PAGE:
Anything from a cough to the flu, a spider bite to a wasp sting to a case of head lice was readily cured by something that my grandmother believed would help.
Many of these homemade cures were staples of the medicine cabinet and they doubled for multiple purposes.
I hated to even mention that I felt anything less than the utmost of health and vitality.
At the mere whisper that my stomach was upset, Grandma would serve me up a sweet, but hideous, looking glass of prune juice.
It looked like the swill at the bottom of a tobacco chewer's spit cup and I must say that as a child, I thought it tasted that way, too.
The prune juice was meant as a stool softener; I guess it worked ... eventually. If the prune juice didn't quench Grandma's taste for inflicting torture, the Castor oil did; the oil, a taste I will never, ever forget, was like the oldest, biggest and meanest brother of stool softeners/laxatives ... it works beautifully.
Another surefire way to cure an ailment was the Vick's Vapor Rub.
Even if you tried to hide it, grandma could tell by your voice that you had a cold.
The white container with a blue lid in her hand, she sat on the edge of the bed and had you sit up.
I admit it was nice and soothing when she would rub some on my chest and under my nose; it made my eyes water a little, but I actually could breathe a little better.
However, was it really necessary, Grandma, to make me eat a finger full of this greasy salve? It coated my teeth as I choked it down, making it impossible to sleep, for I then had to incessantly swallow for 15 minutes straight trying to vacate my mouth of that impossible and detestable coating.
Sometimes, I felt as if Grandma and my mother sat at the window waiting for one of us to fall down. Why else would they even consider putting what I considered battery acid on our cuts and scrapes?
Walking in the house with a scraped knee, she would grab a bottle of Mercurochrome or iodine and swab it into the open wound.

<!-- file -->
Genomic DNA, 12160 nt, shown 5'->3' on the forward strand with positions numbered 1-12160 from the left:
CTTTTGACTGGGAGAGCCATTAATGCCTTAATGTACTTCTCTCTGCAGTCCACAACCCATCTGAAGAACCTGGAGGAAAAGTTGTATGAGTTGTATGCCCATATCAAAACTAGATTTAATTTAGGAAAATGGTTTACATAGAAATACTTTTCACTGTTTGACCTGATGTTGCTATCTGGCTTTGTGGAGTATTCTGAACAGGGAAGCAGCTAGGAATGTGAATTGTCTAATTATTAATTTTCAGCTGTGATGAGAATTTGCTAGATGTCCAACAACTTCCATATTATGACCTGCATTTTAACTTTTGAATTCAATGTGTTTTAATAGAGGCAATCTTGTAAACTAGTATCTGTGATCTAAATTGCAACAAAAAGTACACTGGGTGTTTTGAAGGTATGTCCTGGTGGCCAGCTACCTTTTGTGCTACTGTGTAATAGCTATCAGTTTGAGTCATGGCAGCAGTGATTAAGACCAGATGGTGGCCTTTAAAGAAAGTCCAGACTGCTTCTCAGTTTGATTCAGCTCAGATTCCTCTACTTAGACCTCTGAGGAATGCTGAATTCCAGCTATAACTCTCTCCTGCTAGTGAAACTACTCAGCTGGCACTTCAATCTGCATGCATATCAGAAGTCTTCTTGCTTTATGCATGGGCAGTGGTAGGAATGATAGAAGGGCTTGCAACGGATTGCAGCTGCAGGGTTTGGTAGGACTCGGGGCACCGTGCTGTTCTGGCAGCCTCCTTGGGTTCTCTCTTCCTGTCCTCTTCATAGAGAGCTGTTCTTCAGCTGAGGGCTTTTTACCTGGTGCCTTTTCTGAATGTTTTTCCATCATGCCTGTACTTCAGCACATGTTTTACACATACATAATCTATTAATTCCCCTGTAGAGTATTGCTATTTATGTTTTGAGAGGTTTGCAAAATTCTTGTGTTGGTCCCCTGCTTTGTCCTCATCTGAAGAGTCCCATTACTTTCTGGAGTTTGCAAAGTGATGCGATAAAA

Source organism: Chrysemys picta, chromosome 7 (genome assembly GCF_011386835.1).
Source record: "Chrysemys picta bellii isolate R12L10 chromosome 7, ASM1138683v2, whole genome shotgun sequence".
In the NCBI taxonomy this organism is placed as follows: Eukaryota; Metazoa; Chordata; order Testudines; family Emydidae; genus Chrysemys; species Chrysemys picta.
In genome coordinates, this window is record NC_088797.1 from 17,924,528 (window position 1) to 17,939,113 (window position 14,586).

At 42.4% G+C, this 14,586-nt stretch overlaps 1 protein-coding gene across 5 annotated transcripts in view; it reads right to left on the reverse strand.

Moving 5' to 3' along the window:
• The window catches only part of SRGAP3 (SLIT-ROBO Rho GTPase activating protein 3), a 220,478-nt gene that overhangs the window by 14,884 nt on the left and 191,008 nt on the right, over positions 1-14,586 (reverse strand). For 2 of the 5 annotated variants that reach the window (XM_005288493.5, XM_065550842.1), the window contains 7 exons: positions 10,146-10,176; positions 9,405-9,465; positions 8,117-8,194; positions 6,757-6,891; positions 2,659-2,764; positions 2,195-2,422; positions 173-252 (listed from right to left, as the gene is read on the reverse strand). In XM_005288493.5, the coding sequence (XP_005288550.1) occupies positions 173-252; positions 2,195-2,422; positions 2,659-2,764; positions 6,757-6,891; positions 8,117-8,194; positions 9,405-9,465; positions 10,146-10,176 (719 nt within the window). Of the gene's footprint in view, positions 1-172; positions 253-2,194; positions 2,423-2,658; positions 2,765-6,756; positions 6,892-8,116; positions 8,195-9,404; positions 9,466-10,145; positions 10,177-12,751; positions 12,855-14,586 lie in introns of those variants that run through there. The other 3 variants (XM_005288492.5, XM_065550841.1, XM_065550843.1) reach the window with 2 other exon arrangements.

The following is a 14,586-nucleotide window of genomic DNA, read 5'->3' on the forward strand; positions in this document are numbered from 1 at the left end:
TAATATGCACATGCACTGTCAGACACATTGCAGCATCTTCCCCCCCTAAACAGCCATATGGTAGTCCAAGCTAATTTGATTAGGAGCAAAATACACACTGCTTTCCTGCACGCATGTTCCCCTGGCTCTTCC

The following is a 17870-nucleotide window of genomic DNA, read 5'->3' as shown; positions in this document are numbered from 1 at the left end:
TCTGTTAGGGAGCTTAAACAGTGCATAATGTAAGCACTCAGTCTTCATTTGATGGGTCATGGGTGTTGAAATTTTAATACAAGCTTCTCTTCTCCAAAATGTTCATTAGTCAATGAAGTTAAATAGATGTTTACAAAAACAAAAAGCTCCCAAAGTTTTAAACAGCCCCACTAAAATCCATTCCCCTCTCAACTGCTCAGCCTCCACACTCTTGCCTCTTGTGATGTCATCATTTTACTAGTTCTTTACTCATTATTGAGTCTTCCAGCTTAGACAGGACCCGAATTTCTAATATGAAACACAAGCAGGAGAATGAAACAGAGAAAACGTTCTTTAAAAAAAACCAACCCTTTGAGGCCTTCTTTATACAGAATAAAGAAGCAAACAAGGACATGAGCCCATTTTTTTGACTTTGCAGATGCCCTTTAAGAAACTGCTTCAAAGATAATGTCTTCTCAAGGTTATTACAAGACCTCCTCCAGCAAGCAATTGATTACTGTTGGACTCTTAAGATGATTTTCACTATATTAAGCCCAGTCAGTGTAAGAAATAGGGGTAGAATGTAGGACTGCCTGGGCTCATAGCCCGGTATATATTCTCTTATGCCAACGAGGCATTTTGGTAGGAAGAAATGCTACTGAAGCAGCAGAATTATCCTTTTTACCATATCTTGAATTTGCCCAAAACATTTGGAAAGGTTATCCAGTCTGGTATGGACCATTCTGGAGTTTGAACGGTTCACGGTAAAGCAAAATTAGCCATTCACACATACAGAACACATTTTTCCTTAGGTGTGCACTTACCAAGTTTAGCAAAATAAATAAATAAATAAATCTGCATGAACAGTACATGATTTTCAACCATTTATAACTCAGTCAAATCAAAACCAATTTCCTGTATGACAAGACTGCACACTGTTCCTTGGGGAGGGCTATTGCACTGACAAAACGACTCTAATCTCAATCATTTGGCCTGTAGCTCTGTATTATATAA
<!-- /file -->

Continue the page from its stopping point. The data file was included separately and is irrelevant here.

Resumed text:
Oh my God, how it burned.
Back then, I was sure that it would burn completely through my leg.
"It burns, Grandma," any one of us would say as she fanned the burning with a magazine.
"It's OK. We used this stuff when I was a little girl and it healed right up," she would say.
I still cannot believe that they endured the same pain and in turn passed it on to their kids and grandchildren.
I know, because they always told me, that people were tougher back then, but give me a break. It seems borderline insane. Now, how about the holidays?
Just like all kids, my cousins, siblings and I loved Easter, Halloween, Christmas and Valentine's and all the sweet sugary goodies that our parents allowed us to stuff in our mouths.
In the same way that kids think about the now and not the near future when they stand in place and spin in circles, we gorged and gobbled all the sweets we got our hands on.
Mom, because of Grandma's warning, worried about the worms that Grandma assured her would infest us from eating too much candy. A spoonful of sugar helps the medicine go down? Baloney!
A spoonful of sugar masked the disgusting taste of turpentine like a smile masks a hungry shark. They actually had us eat a spoonful of sugar with a few drops of turpentine in it, and yes, it tastes exactly how it smells.
Bug Bites: I was gathering eggs for my Great Uncle Virgil when I was a teenager. Somewhere in the process, I was bitten by a spider. A knot the size of a silver dollar raised on my arm.
Upon showing my uncle (who smoked a pipe), he put a big chaw of the pipe tobacco in his mouth and after it was real good and real slobbery, he splattered it onto my arm and wrapped a kerchief around it.
I remember watching his spit seep out from underneath the cloth and drip off my arm. Yuck!
Anyhow, I survived the stomach aches; the stopped up noses eventually cleared up; my knee did heal; I am never, and probably never will be, malnourished or wormy, and my arm never fell off from the spider bite.
So that being said, maybe it worked?